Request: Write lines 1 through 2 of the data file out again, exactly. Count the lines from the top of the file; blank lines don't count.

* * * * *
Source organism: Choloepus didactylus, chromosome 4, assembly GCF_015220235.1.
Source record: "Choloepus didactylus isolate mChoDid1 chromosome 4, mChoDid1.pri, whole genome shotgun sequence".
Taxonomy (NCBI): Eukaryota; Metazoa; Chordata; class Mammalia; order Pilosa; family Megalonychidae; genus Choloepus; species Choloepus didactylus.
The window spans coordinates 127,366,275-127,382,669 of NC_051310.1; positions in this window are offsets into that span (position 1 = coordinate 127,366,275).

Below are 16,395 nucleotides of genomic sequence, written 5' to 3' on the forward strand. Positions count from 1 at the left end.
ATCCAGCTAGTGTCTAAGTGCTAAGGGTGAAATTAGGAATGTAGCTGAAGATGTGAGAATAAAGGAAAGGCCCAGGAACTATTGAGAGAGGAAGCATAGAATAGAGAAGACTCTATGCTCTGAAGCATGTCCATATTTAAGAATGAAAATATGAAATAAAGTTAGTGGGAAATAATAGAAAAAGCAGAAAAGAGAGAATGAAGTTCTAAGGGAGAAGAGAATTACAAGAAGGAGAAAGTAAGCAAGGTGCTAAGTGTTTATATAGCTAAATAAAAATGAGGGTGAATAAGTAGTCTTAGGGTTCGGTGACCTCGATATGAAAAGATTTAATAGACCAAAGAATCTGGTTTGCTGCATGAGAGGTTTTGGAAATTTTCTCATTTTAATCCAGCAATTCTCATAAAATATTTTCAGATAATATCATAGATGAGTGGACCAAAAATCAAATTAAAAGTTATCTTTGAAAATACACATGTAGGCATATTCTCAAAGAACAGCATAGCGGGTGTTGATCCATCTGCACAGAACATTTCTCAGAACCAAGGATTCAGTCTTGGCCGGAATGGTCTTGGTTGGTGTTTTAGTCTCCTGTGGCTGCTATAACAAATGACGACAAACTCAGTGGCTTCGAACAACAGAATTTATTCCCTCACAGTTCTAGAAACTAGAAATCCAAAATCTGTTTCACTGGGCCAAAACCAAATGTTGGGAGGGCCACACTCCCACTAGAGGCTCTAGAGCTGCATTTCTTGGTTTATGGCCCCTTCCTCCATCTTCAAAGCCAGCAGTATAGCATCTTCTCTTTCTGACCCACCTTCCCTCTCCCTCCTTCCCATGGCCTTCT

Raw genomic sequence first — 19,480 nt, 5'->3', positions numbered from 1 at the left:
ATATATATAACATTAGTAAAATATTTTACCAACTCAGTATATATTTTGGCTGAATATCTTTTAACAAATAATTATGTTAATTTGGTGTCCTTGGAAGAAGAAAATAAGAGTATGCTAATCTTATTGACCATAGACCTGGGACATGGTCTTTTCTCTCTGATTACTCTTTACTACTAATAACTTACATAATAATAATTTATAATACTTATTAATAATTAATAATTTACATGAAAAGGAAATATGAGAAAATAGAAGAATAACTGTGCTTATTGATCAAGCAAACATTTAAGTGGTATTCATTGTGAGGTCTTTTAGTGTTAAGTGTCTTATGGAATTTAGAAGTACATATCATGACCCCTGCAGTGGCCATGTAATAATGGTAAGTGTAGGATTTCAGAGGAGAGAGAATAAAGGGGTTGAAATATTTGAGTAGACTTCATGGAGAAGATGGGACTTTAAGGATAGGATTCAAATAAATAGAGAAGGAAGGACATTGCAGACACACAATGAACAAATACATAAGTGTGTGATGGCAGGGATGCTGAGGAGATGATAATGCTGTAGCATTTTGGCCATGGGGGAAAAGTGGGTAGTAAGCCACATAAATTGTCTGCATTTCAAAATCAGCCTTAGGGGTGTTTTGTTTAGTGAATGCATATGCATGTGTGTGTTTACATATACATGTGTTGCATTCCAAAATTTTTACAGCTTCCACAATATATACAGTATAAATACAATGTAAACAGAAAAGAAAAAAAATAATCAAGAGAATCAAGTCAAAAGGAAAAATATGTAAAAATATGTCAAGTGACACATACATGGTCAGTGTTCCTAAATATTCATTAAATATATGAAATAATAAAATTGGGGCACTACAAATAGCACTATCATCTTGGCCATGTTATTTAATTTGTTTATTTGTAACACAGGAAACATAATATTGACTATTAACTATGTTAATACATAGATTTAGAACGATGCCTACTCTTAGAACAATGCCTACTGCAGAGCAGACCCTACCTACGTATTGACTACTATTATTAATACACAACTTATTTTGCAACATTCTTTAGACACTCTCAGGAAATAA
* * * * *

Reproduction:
Source organism: Choloepus didactylus, chromosome 4, assembly GCF_015220235.1.
Source record: "Choloepus didactylus isolate mChoDid1 chromosome 4, mChoDid1.pri, whole genome shotgun sequence".